Each evening I wafted into the cottage all smiles and softness.
“I am having a great time. How was your day?”
D was having a bad week.
“Grrrrrrrrrrrrrump.”

My week was exceptional as I was based in a truly happy home. Always polite and gentle with each other, this couple had been married for 53 years. One afternoon the husband confided that his wife had been his first and only girlfriend. They had been through some very tough experiences but focused on their good times.

I was pleased with the job but just being with them made me feel very special indeed.

* Advertising in the Parish Magazine is a great, low cost, way of promoting your small business. Many years ago, someone told me that he had started his massive antiques restoration business through advertising in a couple of church mags.
“People trust you. It’s not like advertising in the newspaper.”

I have found this to be true and it is the only advertising that I do. It costs me about ?33 per annum. We are in the advertising supplement that falls to the ground when local residents snooze in deck chairs. Enough are caught by the wind to magically fall into the hands of prospective clients and keep my business afloat.


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4 Comments

  1. Fiona Nevile

    Hi Celia,

    Spot on. The Parish Mag has a pivotal role in any small community although I have found city mags very useful too.

    Hi Ash,

    Yes, I think it’s exactly the same sort of situation. A local builder told me he was going to become a psychotherapist when he retires,
    “After all I have had 25 years of training. He explained.

    The truly happy homes are disappointingly rare.

    Hi Amanda,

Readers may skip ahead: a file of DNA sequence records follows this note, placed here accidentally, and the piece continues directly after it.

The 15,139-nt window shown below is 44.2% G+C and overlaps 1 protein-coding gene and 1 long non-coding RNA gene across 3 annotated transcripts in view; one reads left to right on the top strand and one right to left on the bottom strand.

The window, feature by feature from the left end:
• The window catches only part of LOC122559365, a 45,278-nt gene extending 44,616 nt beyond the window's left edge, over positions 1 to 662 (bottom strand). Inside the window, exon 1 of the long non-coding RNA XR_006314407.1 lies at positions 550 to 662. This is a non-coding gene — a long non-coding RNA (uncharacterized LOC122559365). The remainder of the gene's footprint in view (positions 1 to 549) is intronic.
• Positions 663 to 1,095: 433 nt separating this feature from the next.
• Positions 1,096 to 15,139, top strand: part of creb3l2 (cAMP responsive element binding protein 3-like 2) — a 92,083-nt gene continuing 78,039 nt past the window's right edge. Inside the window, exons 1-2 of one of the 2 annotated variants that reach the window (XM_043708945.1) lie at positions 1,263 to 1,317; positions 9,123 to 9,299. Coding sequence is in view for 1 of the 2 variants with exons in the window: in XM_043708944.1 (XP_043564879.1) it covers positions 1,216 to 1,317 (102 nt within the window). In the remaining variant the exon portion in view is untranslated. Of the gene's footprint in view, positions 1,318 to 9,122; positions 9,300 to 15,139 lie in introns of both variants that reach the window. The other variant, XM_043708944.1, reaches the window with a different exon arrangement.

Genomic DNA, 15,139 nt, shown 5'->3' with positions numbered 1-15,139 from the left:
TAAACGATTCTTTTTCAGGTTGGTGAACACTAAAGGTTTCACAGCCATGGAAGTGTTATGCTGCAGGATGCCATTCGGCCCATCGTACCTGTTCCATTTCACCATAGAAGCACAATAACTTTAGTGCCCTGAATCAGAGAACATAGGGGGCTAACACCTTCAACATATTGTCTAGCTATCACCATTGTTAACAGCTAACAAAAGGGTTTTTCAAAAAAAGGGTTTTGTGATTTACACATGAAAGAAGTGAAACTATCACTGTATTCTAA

It might not be global but everyone seems to read the Parish Mag. The advertising in ours has been restricted as it was threatening to take over the
    mag.

  2. Amanda

    Heart warming stuff! I write our village school’s article every month for our Parish News magazine. I love it. It’s funny when I’m introduced to people for the first time and they tell me they know me from the Parish News. It’s a great place to advertise, especially if you’re not looking for global/world domination – tee hee!

  3. Oh, that’s so touching about your lovely couple 🙂 I suppose being a decorator is a bit like being a florist – people just talk to you because you are there and they can. Sort of psychotherapy without the psycho part 😉

    I envy you having a happy home to have worked in for a week, it must have been wonderful (there are so many unhappy ones after all.)

  4. The Parish mag is a great way to make contacts – I work from a studio at home in a small East Anglian village and volunteered to become the editor when the job became vacant. All organisers of events and advertisers come to see me and I first to know all the news! I feel part of the community – with no village shop and a pub which is more of a restaurant than a “local” the Parish mag is THE means of communication for all the small businesses, clubs, churches and the Parish Council.

    Celia